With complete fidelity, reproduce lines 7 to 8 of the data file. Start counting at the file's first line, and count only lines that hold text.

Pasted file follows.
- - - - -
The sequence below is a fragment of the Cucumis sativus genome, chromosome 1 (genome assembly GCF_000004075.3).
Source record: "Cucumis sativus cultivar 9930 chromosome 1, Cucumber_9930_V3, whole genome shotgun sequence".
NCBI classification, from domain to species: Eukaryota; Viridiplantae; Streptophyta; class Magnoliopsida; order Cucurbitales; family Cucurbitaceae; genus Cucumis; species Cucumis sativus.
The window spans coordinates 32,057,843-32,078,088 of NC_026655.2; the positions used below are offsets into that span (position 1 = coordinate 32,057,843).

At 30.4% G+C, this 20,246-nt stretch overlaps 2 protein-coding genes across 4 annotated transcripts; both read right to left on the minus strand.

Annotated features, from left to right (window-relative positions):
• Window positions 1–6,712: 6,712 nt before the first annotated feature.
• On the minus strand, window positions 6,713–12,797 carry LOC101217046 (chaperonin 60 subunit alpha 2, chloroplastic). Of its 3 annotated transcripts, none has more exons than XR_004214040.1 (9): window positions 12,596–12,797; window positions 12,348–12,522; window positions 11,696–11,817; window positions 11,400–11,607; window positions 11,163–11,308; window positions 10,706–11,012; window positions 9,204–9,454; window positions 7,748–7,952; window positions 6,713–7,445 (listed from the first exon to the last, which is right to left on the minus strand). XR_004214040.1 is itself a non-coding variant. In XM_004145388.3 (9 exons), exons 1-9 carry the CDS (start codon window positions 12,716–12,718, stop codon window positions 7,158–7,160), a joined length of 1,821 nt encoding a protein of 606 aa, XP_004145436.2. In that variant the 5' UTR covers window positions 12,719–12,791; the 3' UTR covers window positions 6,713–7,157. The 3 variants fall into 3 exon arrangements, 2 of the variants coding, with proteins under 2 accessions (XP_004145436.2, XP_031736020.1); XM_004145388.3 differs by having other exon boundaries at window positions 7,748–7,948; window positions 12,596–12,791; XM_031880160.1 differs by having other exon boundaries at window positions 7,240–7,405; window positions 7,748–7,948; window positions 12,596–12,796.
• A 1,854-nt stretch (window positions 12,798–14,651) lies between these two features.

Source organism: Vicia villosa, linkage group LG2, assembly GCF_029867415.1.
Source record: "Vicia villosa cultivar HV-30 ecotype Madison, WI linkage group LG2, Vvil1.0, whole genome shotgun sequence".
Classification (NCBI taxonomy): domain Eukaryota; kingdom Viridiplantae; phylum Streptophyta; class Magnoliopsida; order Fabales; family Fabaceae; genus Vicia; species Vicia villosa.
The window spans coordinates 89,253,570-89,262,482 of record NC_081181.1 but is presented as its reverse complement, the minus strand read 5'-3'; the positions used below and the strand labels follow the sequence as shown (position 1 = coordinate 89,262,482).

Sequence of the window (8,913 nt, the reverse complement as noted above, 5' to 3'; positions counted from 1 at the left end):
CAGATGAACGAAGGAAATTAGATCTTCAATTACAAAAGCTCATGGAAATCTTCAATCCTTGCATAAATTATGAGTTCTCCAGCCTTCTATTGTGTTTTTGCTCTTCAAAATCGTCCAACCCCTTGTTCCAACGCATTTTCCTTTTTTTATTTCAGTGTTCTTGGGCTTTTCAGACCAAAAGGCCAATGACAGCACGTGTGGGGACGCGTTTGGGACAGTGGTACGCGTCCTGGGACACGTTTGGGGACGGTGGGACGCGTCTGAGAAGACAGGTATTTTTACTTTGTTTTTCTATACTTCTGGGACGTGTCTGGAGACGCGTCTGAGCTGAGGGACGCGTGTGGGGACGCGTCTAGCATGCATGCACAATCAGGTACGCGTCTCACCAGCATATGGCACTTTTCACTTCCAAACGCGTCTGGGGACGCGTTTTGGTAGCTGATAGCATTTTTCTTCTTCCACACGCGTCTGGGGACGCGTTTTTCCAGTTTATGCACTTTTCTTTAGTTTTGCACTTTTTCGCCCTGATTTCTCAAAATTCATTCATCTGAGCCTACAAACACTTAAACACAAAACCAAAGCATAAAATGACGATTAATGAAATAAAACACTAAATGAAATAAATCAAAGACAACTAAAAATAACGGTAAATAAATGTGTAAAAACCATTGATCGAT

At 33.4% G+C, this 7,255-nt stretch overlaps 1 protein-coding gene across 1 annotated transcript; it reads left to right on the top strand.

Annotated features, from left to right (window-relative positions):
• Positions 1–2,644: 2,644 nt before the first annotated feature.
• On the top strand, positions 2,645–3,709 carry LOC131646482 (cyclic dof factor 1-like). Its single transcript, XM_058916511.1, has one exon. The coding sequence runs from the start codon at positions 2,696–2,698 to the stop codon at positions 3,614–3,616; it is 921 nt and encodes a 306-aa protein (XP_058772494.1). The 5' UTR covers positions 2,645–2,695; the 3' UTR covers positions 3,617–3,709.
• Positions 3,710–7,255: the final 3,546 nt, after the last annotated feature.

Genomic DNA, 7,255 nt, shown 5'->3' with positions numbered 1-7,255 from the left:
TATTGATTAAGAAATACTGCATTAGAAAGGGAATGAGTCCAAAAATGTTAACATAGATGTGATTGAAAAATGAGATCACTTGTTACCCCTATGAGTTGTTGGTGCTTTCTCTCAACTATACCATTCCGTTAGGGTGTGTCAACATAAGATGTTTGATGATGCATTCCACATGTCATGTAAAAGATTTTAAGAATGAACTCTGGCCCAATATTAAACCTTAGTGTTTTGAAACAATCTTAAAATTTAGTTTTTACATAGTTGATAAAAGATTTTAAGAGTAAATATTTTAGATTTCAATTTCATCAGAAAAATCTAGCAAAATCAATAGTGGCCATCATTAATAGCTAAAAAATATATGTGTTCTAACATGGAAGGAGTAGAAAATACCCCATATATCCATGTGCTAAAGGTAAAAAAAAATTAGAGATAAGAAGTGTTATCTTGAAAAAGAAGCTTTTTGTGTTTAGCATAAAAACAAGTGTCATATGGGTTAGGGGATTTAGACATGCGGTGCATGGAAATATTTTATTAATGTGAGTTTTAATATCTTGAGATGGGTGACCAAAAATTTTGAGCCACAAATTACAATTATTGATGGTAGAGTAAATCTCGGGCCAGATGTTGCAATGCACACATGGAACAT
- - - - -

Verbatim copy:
• Window positions 1–6,712: 6,712 nt before the first annotated feature.
• On the minus strand, window positions 6,713–12,797 carry LOC101217046 (chaperonin 60 subunit alpha 2, chloroplastic). Of its 3 annotated transcripts, none has more exons than XR_004214040.1 (9): window positions 12,596–12,797; window positions 12,348–12,522; window positions 11,696–11,817; window positions 11,400–11,607; window positions 11,163–11,308; window positions 10,706–11,012; window positions 9,204–9,454; window positions 7,748–7,952; window positions 6,713–7,445 (listed from the first exon to the last, which is right to left on the minus strand). XR_004214040.1 is itself a non-coding variant. In XM_004145388.3 (9 exons), exons 1-9 carry the CDS (start codon window positions 12,716–12,718, stop codon window positions 7,158–7,160), a joined length of 1,821 nt encoding a protein of 606 aa, XP_004145436.2. In that variant the 5' UTR covers window positions 12,719–12,791; the 3' UTR covers window positions 6,713–7,157. The 3 variants fall into 3 exon arrangements, 2 of the variants coding, with proteins under 2 accessions (XP_004145436.2, XP_031736020.1); XM_004145388.3 differs by having other exon boundaries at window positions 7,748–7,948; window positions 12,596–12,791; XM_031880160.1 differs by having other exon boundaries at window positions 7,240–7,405; window positions 7,748–7,948; window positions 12,596–12,796.